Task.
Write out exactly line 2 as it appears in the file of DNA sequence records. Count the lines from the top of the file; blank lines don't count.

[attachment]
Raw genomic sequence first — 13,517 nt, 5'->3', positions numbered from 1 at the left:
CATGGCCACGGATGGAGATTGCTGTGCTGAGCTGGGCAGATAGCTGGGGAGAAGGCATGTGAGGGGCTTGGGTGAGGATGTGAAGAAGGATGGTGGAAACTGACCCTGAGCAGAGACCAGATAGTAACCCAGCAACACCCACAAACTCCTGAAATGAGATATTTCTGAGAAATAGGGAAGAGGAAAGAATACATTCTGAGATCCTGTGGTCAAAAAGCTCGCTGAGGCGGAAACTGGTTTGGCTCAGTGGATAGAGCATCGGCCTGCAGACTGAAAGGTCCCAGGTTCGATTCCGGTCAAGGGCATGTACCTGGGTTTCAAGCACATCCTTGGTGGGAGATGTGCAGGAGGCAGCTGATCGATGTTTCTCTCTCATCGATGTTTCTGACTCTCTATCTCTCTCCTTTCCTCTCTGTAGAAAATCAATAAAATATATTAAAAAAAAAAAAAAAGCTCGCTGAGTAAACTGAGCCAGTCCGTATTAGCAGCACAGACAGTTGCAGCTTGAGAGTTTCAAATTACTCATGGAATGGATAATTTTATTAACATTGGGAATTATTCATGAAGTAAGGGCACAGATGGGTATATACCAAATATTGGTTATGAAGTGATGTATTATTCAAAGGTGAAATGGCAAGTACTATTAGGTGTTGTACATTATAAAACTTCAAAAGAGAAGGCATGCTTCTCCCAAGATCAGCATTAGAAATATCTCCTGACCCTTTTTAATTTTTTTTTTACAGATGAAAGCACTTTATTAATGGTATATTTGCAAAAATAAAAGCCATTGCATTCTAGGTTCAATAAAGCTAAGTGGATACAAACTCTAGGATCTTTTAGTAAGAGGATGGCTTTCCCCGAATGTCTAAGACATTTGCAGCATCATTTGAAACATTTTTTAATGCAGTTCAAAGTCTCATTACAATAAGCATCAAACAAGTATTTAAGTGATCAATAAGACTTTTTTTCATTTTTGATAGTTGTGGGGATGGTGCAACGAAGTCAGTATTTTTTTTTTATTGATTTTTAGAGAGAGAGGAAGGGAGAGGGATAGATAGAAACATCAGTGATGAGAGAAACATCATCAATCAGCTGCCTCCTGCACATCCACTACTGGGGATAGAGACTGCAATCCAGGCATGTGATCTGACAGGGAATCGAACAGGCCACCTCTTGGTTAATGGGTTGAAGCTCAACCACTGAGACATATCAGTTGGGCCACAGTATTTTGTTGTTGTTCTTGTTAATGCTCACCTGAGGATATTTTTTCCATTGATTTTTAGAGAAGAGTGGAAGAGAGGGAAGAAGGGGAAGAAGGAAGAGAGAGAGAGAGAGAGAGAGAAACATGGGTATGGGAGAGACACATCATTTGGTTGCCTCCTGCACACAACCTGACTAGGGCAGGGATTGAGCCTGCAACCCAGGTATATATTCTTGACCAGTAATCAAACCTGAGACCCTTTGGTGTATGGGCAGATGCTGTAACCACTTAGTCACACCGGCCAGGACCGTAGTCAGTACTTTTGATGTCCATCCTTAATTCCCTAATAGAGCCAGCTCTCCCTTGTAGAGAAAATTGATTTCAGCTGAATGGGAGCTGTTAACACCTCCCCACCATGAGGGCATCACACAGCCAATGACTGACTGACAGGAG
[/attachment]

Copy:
CATGGCCACGGATGGAGATTGCTGTGCTGAGCTGGGCAGATAGCTGGGGAGAAGGCATGTGAGGGGCTTGGGTGAGGATGTGAAGAAGGATGGTGGAAACTGACCCTGAGCAGAGACCAGATAGTAACCCAGCAACACCCACAAACTCCTGAAATGAGATATTTCTGAGAAATAGGGAAGAGGAAAGAATACATTCTGAGATCCTGTGGTCAAAAAGCTCGCTGAGGCGGAAACTGGTTTGGCTCAGTGGATAGAGCATCGGCCTGCAGACTGAAAGGTCCCAGGTTCGATTCCGGTCAAGGGCATGTACCTGGGTTTCAAGCACATCCTTGGTGGGAGATGTGCAGGAGGCAGCTGATCGATGTTTCTCTCTCATCGATGTTTCTGACTCTCTATCTCTCTCCTTTCCTCTCTGTAGAAAATCAATAAAATATATTAAAAAAAAAAAAAAAGCTCGCTGAGTAAACTGAGCCAGTCCGTATTAGCAGCACAGACAGTTGCAGCTTGAGAGTTTCAAATTACTCATGGAATGGATAATTTTATTAACATTGGGAATTATTCATGAAGTAAGGGCACAGATGGGTATATACCAAATATTGGTTATGAAGTGATGTATTATTCAAAGGTGAAATGGCAAGTACTATTAGGTGTTGTACATTATAAAACTTCAAAAGAGAAGGCATGCTTCTCCCAAGATCAGCATTAGAAATATCTCCTGACCCTTTTTAATTTTTTTTTTACAGATGAAAGCACTTTATTAATGGTATATTTGCAAAAATAAAAGCCATTGCATTCTAGGTTCAATAAAGCTAAGTGGATACAAACTCTAGGATCTTTTAGTAAGAGGATGGCTTTCCCCGAATGTCTAAGACATTTGCAGCATCATTTGAAACATTTTTTAATGCAGTTCAAAGTCTCATTACAATAAGCATCAAACAAGTATTTAAGTGATCAATAAGACTTTTTTTCATTTTTGATAGTTGTGGGGATGGTGCAACGAAGTCAGTATTTTTTTTTTATTGATTTTTAGAGAGAGAGGAAGGGAGAGGGATAGATAGAAACATCAGTGATGAGAGAAACATCATCAATCAGCTGCCTCCTGCACATCCACTACTGGGGATAGAGACTGCAATCCAGGCATGTGATCTGACAGGGAATCGAACAGGCCACCTCTTGGTTAATGGGTTGAAGCTCAACCACTGAGACATATCAGTTGGGCCACAGTATTTTGTTGTTGTTCTTGTTAATGCTCACCTGAGGATATTTTTTCCATTGATTTTTAGAGAAGAGTGGAAGAGAGGGAAGAAGGGGAAGAAGGAAGAGAGAGAGAGAGAGAGAGAGAAACATGGGTATGGGAGAGACACATCATTTGGTTGCCTCCTGCACACAACCTGACTAGGGCAGGGATTGAGCCTGCAACCCAGGTATATATTCTTGACCAGTAATCAAACCTGAGACCCTTTGGTGTATGGGCAGATGCTGTAACCACTTAGTCACACCGGCCAGGACCGTAGTCAGTACTTTTGATGTCCATCCTTAATTCCCTAATAGAGCCAGCTCTCCCTTGTAGAGAAAATTGATTTCAGCTGAATGGGAGCTGTTAACACCTCCCCACCATGAGGGCATCACACAGCCAATGACTGACTGACAGGAG